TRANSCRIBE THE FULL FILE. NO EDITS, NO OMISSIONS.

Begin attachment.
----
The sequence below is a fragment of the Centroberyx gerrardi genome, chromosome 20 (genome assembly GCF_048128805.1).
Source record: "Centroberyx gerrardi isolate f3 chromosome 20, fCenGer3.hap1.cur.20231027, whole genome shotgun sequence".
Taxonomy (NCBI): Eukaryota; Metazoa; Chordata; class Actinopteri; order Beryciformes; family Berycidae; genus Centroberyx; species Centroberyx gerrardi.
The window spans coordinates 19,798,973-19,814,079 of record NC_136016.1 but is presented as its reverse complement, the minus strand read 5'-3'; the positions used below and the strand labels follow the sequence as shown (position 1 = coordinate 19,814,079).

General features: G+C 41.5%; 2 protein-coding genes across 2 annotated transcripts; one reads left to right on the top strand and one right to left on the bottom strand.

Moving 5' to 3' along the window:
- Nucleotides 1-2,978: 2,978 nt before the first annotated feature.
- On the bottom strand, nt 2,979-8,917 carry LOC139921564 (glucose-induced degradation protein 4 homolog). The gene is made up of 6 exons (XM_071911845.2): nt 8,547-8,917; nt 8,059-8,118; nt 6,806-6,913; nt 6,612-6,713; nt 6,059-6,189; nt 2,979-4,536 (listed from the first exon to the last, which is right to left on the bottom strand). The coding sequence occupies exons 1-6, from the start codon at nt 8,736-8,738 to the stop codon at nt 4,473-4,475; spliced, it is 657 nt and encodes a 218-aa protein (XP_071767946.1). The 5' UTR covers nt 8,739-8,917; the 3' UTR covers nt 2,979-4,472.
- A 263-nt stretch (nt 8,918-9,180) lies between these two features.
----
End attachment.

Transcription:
The sequence below is a fragment of the Centroberyx gerrardi genome, chromosome 20 (genome assembly GCF_048128805.1).
Source record: "Centroberyx gerrardi isolate f3 chromosome 20, fCenGer3.hap1.cur.20231027, whole genome shotgun sequence".
Taxonomy (NCBI): Eukaryota; Metazoa; Chordata; class Actinopteri; order Beryciformes; family Berycidae; genus Centroberyx; species Centroberyx gerrardi.
The window spans coordinates 19,798,973-19,814,079 of record NC_136016.1 but is presented as its reverse complement, the minus strand read 5'-3'; the positions used below and the strand labels follow the sequence as shown (position 1 = coordinate 19,814,079).

General features: G+C 41.5%; 2 protein-coding genes across 2 annotated transcripts; one reads left to right on the top strand and one right to left on the bottom strand.

Moving 5' to 3' along the window:
- Nucleotides 1-2,978: 2,978 nt before the first annotated feature.
- On the bottom strand, nt 2,979-8,917 carry LOC139921564 (glucose-induced degradation protein 4 homolog). The gene is made up of 6 exons (XM_071911845.2): nt 8,547-8,917; nt 8,059-8,118; nt 6,806-6,913; nt 6,612-6,713; nt 6,059-6,189; nt 2,979-4,536 (listed from the first exon to the last, which is right to left on the bottom strand). The coding sequence occupies exons 1-6, from the start codon at nt 8,736-8,738 to the stop codon at nt 4,473-4,475; spliced, it is 657 nt and encodes a 218-aa protein (XP_071767946.1). The 5' UTR covers nt 8,739-8,917; the 3' UTR covers nt 2,979-4,472.
- A 263-nt stretch (nt 8,918-9,180) lies between these two features.